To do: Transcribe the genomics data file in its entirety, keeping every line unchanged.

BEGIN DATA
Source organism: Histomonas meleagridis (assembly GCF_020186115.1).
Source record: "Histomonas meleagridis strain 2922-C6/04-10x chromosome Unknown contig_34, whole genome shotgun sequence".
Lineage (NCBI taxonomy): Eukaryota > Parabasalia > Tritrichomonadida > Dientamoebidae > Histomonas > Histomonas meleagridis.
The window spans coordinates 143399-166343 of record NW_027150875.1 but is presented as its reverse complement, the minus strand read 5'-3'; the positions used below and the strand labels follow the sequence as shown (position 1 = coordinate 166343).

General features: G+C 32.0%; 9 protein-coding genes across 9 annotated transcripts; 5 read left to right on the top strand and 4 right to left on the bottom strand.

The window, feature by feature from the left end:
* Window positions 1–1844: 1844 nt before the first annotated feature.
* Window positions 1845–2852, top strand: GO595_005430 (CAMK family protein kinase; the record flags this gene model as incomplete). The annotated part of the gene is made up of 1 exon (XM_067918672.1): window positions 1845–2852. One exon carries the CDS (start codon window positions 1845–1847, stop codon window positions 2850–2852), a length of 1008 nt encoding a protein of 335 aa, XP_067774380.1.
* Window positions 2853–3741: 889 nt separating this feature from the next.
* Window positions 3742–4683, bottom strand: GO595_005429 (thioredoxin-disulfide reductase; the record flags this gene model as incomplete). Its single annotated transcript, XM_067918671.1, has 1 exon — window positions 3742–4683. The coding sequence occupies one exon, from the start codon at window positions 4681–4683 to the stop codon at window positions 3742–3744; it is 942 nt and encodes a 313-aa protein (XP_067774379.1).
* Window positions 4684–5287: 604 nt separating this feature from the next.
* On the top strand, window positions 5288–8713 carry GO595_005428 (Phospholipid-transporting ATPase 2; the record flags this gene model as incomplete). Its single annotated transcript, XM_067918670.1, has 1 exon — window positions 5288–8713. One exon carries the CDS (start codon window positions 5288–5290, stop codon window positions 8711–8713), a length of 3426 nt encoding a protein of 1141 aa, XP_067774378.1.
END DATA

Source organism: Histomonas meleagridis (assembly GCF_020186115.1).
Source record: "Histomonas meleagridis strain 2922-C6/04-10x chromosome Unknown contig_34, whole genome shotgun sequence".
Lineage (NCBI taxonomy): Eukaryota > Parabasalia > Tritrichomonadida > Dientamoebidae > Histomonas > Histomonas meleagridis.
The window spans coordinates 143399-166343 of record NW_027150875.1 but is presented as its reverse complement, the minus strand read 5'-3'; the positions used below and the strand labels follow the sequence as shown (position 1 = coordinate 166343).

General features: G+C 32.0%; 9 protein-coding genes across 9 annotated transcripts; 5 read left to right on the top strand and 4 right to left on the bottom strand.

The window, feature by feature from the left end:
* Window positions 1–1844: 1844 nt before the first annotated feature.
* Window positions 1845–2852, top strand: GO595_005430 (CAMK family protein kinase; the record flags this gene model as incomplete). The annotated part of the gene is made up of 1 exon (XM_067918672.1): window positions 1845–2852. One exon carries the CDS (start codon window positions 1845–1847, stop codon window positions 2850–2852), a length of 1008 nt encoding a protein of 335 aa, XP_067774380.1.
* Window positions 2853–3741: 889 nt separating this feature from the next.
* Window positions 3742–4683, bottom strand: GO595_005429 (thioredoxin-disulfide reductase; the record flags this gene model as incomplete). Its single annotated transcript, XM_067918671.1, has 1 exon — window positions 3742–4683. The coding sequence occupies one exon, from the start codon at window positions 4681–4683 to the stop codon at window positions 3742–3744; it is 942 nt and encodes a 313-aa protein (XP_067774379.1).
* Window positions 4684–5287: 604 nt separating this feature from the next.
* On the top strand, window positions 5288–8713 carry GO595_005428 (Phospholipid-transporting ATPase 2; the record flags this gene model as incomplete). Its single annotated transcript, XM_067918670.1, has 1 exon — window positions 5288–8713. One exon carries the CDS (start codon window positions 5288–5290, stop codon window positions 8711–8713), a length of 3426 nt encoding a protein of 1141 aa, XP_067774378.1.